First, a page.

US 3984744 A
A speed control system for electric vehicles for varying the applied voltage to a series wound traction motor to vary the speed thereof by dividing the main power source into a number of small units, which are then grouped and re-grouped through a series of relays actuated by a controller to provide several values of voltage from low to high voltage in an orderly progressive manner. The circuit is also provided with a ballast or surge-limiting resistor in each grouping and re-grouping, resulting in a smooth power flow and thus smooth speed change while at the same time limiting the battery drain to a safe maximum. The ballast resistor is automatically shunted out of the power circuit as the vehicle picks up speed, thereby providing an intermediate control point between each battery re-grouping step.
1. A control system providing various voltages to a D. C. motor from a plurality of direct current sources of substantially equal voltages, said control system comprising:
first relay means coupled to each of the plurality of direct current sources for selectively coupling all said sources in parallel, in series-parallel, and in series to provide D. C. power at output terminals from all sources substantially equally;
a manually actuatable controller including electrical switching elements coupled to said first relay means for selectively energizing said first relay means according to the actuation of said controller;
a resistance means in series with the D. C. motor; and
a safety interlock means on the controller, operationally responsive to a current through the resistance means, said safety interlock means preventing manual actuation of the controller to provide a higher voltage to the D. C. motor until said current has dropped to a safe value.
2. The system claimed in claim 1 wherein said controller includes a control means for controlling the selection of said electrical switching elements and for actuating electrical contacts which control a further relay means having contactors in series between said first relay means and said motor.
3. The system claimed in claim 1 wherein said controller includes a rotatable contactor disc having on its periphery an electrical contactor for contacting said electrical switching elements, said disc further having a plurality of notches, said controller including a spring-biased detent plunger positioned to engage said notches to resist further rotation of said disc, said notches being positioned so that upon engagement of said detent plunger in a notch said contactor will electrically connect with two adjacent ones of said switching elements.
4. The system claimed in claim 3 wherein said safety interlock means includes an electrical solenoid positioned to prevent disengagement of said spring-biased detent plunger when said solenoid is energized.
5. The system claimed in claim 4 which further includes a relay having its coil in parallel with said resistance means and responsive to the IR drop across said resistance means, said relay being connected to energize said solenoid.
6. The system claimed in claim 5 including a further relay having normally open electrical contacts in series between said current sources and said motor, and circuit switching means coupled to said spring-biased detent plunger for de-energizing the coil of said further relay and thereby disconnecting said motor from said current source during rotational movement of said rotatable contact disc.
7. The system claimed in claim 6 wherein said controller includes a manually operable control rod having at one end an elongated slot coupled through a lost motion connection to a pin in the surface of said contactor disc, said control rod being coupled to acutate a circuit switch on said disc for energizing the coil of said further relay without rotation of said contactor disc.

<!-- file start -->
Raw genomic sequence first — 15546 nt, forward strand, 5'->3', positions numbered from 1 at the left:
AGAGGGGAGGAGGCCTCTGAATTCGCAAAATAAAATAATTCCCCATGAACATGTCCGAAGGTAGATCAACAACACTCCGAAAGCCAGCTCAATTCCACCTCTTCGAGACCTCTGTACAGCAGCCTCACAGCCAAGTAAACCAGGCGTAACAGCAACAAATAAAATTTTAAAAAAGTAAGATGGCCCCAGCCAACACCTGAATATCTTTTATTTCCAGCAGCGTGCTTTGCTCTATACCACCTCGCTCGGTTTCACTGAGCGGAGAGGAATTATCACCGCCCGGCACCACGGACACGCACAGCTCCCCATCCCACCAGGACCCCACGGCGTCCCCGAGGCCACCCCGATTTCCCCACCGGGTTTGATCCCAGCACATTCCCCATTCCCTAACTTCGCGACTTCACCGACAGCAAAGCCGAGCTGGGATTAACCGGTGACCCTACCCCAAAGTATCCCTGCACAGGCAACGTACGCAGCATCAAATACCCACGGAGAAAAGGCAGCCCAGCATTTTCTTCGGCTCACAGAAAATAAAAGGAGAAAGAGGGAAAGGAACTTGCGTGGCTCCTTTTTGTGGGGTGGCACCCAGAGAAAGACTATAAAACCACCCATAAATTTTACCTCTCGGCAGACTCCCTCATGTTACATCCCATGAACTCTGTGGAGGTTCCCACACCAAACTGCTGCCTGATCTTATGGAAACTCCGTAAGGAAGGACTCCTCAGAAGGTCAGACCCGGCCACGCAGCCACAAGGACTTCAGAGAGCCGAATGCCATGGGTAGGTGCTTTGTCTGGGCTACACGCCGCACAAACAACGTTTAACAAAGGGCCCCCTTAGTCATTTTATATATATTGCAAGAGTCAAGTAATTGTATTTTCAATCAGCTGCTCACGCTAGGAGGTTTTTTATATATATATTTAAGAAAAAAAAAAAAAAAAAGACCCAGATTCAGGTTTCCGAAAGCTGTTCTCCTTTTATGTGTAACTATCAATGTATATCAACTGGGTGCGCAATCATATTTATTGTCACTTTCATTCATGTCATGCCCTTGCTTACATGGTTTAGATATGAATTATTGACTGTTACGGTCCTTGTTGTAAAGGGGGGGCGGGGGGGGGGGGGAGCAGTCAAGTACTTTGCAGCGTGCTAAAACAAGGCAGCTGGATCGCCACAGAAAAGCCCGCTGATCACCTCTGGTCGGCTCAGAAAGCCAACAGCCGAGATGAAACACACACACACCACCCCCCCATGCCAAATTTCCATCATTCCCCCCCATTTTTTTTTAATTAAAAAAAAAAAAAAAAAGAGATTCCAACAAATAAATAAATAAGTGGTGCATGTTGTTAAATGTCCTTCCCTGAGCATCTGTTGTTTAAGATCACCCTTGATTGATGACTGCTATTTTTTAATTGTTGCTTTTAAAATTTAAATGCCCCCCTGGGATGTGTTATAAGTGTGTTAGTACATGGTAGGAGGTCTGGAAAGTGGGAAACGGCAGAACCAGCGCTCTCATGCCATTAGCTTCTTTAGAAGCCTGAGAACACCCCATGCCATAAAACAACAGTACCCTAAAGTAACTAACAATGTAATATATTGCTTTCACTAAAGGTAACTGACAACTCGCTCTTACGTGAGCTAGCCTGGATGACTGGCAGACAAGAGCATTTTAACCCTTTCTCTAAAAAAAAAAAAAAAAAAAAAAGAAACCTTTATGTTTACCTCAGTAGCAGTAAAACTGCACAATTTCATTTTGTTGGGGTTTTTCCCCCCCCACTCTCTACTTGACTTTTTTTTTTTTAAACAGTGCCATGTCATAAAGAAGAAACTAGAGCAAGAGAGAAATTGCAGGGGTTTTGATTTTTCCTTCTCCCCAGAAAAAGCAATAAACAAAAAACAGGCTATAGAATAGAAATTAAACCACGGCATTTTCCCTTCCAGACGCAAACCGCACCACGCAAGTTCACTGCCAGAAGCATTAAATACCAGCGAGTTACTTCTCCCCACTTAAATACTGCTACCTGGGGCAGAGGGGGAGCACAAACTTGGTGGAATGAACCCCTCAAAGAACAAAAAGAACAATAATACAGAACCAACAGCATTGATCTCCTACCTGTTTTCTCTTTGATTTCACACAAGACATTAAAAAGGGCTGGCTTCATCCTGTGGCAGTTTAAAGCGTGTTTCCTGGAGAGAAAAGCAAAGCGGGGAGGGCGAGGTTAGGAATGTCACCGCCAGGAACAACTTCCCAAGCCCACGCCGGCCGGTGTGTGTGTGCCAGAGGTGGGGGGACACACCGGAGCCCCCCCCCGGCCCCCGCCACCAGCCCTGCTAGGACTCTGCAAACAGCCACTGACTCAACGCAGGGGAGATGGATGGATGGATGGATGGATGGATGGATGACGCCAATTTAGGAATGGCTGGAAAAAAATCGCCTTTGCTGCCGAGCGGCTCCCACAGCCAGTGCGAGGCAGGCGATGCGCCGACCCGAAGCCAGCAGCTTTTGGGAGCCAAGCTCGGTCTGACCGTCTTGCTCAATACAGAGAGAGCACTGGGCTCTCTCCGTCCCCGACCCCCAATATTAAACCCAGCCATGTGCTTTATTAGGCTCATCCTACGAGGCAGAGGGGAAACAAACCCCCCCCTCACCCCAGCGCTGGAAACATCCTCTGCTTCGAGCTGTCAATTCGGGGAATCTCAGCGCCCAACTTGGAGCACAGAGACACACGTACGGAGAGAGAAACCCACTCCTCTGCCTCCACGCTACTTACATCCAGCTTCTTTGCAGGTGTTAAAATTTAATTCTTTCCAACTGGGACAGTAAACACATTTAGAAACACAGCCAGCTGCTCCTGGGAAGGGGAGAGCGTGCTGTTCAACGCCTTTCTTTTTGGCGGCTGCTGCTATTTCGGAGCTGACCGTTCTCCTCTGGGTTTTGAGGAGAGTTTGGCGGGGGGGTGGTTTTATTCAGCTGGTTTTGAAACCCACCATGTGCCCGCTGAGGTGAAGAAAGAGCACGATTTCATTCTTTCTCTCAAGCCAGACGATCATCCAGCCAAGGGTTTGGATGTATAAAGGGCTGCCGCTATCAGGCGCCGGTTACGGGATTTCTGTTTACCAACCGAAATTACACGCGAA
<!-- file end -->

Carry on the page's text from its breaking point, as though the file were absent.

8. The system claimed in claim 6 including time-delay relay means responsive to said current for preventing actuation of said third relay means for a predetermined time after initiation of said current.
9. The control system claimed in claim 1, further including second relay means connected to monitor the I-R drop across said resistance means, and coupled to release said safety interlock means on said controller when said current drops to a safe value.
10. The system claimed in claim 9, further including third relay means, which, when actuated, short-circuits said resistance means, said second relay means being connected to actuate said third relay means upon release of said interlock means.
11. The system claimed in claim 10 further including manually operable switching means for actuating said third relay means.
In general, present day electric vehicles, such as golf carts, fork lift trucks and automobiles, control their speed by means of a rheostat or a series or fixed resistors which are cut in and out of the power circuit by various relays or step switches controlled by the operator. This method provides satisfactory speed control but there is a great waste of battery power in heating the resistors, resulting in a shortened operating range in time and distance for the vehicles.
This invention eliminates the power waste in the present day vehicles in that it provides a simple and economical means for varying the applied voltage to a series wound traction motor by dividing the main source (actually a plurality of similar batteries) which are then grouped and re-grouped to provide several values of voltage without the use of dropping resistors with their inherent power losses. A controller is provided which will actuate the battery re-grouping relays in an orderly progressive manner from low to high voltage and a ballast or surge-limiting resistor is placed in the power circuit, at each voltage (speed change) position, resulting in a smooth power flow while limiting the battery drain to a safe maximum. This ballast resistor is automatically shunted out of the power circuit as the vehicle picks up speed, thereby providing an intermediate control point between each battery re-grouping step.